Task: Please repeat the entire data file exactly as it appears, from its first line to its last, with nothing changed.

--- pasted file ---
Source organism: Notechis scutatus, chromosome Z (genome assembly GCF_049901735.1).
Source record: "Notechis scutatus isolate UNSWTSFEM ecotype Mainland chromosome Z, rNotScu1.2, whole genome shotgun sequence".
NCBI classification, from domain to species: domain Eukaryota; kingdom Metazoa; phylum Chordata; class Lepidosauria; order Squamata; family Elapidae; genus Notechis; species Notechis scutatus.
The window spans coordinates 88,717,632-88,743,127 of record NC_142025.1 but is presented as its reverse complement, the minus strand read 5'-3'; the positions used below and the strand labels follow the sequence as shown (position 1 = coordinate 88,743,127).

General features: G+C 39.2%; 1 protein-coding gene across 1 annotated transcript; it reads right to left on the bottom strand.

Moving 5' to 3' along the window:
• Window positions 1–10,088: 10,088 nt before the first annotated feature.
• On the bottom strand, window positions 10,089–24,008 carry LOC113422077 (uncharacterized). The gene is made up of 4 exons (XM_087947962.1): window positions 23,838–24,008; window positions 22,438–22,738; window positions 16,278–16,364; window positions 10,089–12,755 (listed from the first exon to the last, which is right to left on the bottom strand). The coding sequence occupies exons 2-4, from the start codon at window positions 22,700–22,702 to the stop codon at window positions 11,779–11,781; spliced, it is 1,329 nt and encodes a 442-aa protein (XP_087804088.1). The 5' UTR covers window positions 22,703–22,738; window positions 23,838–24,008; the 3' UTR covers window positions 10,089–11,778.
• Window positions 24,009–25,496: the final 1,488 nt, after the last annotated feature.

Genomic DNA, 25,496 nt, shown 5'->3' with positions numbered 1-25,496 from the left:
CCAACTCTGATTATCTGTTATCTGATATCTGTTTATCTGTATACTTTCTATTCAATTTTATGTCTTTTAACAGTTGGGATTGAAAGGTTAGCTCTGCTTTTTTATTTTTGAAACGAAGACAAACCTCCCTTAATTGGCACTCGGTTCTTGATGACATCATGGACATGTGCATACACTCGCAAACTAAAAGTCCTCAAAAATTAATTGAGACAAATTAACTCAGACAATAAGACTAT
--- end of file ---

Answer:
Source organism: Notechis scutatus, chromosome Z (genome assembly GCF_049901735.1).
Source record: "Notechis scutatus isolate UNSWTSFEM ecotype Mainland chromosome Z, rNotScu1.2, whole genome shotgun sequence".
NCBI classification, from domain to species: domain Eukaryota; kingdom Metazoa; phylum Chordata; class Lepidosauria; order Squamata; family Elapidae; genus Notechis; species Notechis scutatus.
The window spans coordinates 88,717,632-88,743,127 of record NC_142025.1 but is presented as its reverse complement, the minus strand read 5'-3'; the positions used below and the strand labels follow the sequence as shown (position 1 = coordinate 88,743,127).

General features: G+C 39.2%; 1 protein-coding gene across 1 annotated transcript; it reads right to left on the bottom strand.

Moving 5' to 3' along the window:
• Window positions 1–10,088: 10,088 nt before the first annotated feature.
• On the bottom strand, window positions 10,089–24,008 carry LOC113422077 (uncharacterized). The gene is made up of 4 exons (XM_087947962.1): window positions 23,838–24,008; window positions 22,438–22,738; window positions 16,278–16,364; window positions 10,089–12,755 (listed from the first exon to the last, which is right to left on the bottom strand). The coding sequence occupies exons 2-4, from the start codon at window positions 22,700–22,702 to the stop codon at window positions 11,779–11,781; spliced, it is 1,329 nt and encodes a 442-aa protein (XP_087804088.1). The 5' UTR covers window positions 22,703–22,738; window positions 23,838–24,008; the 3' UTR covers window positions 10,089–11,778.
• Window positions 24,009–25,496: the final 1,488 nt, after the last annotated feature.

Genomic DNA, 25,496 nt, shown 5'->3' with positions numbered 1-25,496 from the left:
CCAACTCTGATTATCTGTTATCTGATATCTGTTTATCTGTATACTTTCTATTCAATTTTATGTCTTTTAACAGTTGGGATTGAAAGGTTAGCTCTGCTTTTTTATTTTTGAAACGAAGACAAACCTCCCTTAATTGGCACTCGGTTCTTGATGACATCATGGACATGTGCATACACTCGCAAACTAAAAGTCCTCAAAAATTAATTGAGACAAATTAACTCAGACAATAAGACTAT